State, Local Efforts Support School Security in Spokane

By Paige Browning

In the aftermath of the mall shooting in Oregon, and a mass-school shooting in Newtown, Connecticut, Spokane jurisdictions are talking publicly about their school emergency plans. 

In a violent emergency, the Spokane County Sheriff’s is in charge.

“We’re no different from anyone else, we really don’t know what to think. You can prepare for situations like this but you just pray and hope that you never have to respond and use your training on something like this.”

Deputy Craig Chamberlin says in his 16 years he hasn’t dealt with a shooting like the one in Connecticut. But, he says deputies do two trainings a year to focus on active shooter situations. They do one in a school setting, and work with school districts year round on emergency preparation.

The director of safety, security, and transportation for Spokane Public Schools, Jason Connelly, says because emergencies can happen any time, educators and students are prepared.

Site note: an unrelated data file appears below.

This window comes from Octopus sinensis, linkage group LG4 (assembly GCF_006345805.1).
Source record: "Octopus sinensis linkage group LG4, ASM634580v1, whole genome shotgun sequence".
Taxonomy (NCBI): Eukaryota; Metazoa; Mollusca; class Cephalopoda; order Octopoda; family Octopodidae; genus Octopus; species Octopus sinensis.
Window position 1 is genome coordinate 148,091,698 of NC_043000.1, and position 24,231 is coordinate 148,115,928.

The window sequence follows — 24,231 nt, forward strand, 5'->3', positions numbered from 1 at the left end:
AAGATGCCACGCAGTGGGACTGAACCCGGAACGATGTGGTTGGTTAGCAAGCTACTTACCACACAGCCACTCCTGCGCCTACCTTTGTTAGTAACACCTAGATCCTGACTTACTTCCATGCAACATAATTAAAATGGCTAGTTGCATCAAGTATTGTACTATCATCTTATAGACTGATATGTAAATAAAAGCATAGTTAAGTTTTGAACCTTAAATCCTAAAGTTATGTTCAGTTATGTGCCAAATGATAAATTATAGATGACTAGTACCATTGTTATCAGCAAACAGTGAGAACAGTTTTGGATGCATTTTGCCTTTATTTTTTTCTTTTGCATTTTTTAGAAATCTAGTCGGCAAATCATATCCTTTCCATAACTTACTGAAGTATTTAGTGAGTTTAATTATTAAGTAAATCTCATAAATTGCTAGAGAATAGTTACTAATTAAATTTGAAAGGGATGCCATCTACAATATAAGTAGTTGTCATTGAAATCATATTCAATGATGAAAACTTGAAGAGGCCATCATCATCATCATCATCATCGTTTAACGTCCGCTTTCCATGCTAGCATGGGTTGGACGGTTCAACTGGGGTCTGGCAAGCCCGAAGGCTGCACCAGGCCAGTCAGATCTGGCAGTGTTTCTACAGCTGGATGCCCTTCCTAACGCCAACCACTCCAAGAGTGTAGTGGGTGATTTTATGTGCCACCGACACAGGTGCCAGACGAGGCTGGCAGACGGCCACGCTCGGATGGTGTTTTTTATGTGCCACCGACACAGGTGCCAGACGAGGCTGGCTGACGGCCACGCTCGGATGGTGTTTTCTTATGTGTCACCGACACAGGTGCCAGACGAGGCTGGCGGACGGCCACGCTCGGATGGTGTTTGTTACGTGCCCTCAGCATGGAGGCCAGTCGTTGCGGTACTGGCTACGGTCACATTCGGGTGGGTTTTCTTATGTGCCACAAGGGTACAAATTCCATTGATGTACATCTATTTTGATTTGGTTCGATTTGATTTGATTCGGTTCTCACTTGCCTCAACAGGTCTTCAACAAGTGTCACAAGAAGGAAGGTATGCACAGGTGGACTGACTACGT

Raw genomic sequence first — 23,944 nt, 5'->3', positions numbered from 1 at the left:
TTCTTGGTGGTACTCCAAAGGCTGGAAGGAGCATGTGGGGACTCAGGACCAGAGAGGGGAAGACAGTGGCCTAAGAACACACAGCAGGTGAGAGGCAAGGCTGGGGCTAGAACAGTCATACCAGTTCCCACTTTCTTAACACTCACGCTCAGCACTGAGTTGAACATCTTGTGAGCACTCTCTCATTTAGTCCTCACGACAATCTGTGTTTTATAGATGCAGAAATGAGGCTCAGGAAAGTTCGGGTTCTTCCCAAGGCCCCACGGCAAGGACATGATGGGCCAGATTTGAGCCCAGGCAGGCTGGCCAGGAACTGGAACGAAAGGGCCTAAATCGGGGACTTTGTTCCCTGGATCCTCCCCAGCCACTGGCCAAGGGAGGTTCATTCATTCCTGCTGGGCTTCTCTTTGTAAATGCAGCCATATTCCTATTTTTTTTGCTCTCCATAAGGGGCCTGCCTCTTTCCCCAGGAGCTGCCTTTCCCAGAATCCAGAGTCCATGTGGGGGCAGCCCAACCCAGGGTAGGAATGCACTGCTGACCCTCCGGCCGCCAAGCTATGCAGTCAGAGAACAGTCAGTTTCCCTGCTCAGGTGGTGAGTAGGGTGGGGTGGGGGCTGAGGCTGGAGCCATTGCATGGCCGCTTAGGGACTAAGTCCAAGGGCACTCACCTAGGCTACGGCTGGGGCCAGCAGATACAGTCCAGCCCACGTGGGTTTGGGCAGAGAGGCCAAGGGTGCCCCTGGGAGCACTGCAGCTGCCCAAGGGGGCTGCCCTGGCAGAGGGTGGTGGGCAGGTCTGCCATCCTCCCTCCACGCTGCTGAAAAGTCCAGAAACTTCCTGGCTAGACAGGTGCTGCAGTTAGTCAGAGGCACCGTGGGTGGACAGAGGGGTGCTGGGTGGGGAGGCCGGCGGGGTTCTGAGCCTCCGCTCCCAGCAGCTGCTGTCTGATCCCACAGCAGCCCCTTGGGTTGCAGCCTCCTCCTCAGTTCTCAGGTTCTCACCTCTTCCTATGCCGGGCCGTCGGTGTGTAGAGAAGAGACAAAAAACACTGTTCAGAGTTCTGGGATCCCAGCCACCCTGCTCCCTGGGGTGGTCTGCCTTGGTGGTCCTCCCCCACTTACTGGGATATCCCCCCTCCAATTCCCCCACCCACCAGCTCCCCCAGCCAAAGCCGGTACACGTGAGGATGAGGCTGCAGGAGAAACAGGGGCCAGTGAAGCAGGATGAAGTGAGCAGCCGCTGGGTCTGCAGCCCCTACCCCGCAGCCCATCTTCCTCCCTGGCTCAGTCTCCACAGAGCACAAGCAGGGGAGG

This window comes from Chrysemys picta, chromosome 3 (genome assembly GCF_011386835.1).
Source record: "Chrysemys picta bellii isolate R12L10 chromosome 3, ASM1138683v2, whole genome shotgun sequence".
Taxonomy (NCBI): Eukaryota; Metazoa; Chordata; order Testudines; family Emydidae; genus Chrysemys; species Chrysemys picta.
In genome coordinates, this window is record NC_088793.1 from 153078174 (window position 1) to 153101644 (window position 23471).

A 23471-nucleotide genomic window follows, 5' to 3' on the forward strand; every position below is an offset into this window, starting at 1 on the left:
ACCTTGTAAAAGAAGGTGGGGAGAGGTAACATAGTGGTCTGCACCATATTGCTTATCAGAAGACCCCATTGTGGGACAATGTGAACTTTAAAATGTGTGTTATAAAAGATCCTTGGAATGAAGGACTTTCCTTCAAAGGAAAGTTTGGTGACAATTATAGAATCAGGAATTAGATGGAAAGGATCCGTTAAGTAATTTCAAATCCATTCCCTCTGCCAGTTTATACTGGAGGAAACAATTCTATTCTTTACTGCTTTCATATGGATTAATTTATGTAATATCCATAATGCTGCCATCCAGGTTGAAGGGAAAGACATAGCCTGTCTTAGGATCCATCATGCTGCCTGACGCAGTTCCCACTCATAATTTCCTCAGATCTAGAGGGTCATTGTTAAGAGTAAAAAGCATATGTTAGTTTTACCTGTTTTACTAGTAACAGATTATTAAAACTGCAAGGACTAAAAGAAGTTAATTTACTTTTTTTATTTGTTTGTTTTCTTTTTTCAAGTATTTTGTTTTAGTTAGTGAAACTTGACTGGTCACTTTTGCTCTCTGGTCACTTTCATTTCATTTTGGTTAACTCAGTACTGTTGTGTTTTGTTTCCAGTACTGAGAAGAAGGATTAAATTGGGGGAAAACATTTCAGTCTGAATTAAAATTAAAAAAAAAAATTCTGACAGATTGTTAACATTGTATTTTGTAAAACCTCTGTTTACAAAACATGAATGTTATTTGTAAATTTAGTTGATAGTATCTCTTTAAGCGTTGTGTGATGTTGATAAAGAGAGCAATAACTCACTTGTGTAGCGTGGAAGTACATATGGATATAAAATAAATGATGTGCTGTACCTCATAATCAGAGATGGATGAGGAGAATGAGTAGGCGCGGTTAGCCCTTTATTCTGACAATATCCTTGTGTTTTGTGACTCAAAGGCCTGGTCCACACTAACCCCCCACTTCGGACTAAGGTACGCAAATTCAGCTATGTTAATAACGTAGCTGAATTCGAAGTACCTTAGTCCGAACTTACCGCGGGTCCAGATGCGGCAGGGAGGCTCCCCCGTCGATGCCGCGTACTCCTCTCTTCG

“Learning is triggered when people feel safe. You want to have an environment where everyone does feel safe. When unfortunate things like this happen in the country it erodes some of that trust.”

Connelly says the state mandated new school safety laws in 2007. Under the requirements, schools have a communications guide, a transportation plan, emergency supplies, and are required to complete at least nine evacuation drills each year. Another element is a school mapping system that each school shares exclusively with law enforcement so they are aware of the full building layout in case of emergency.

Copyright 2012 Spokane Public Radio

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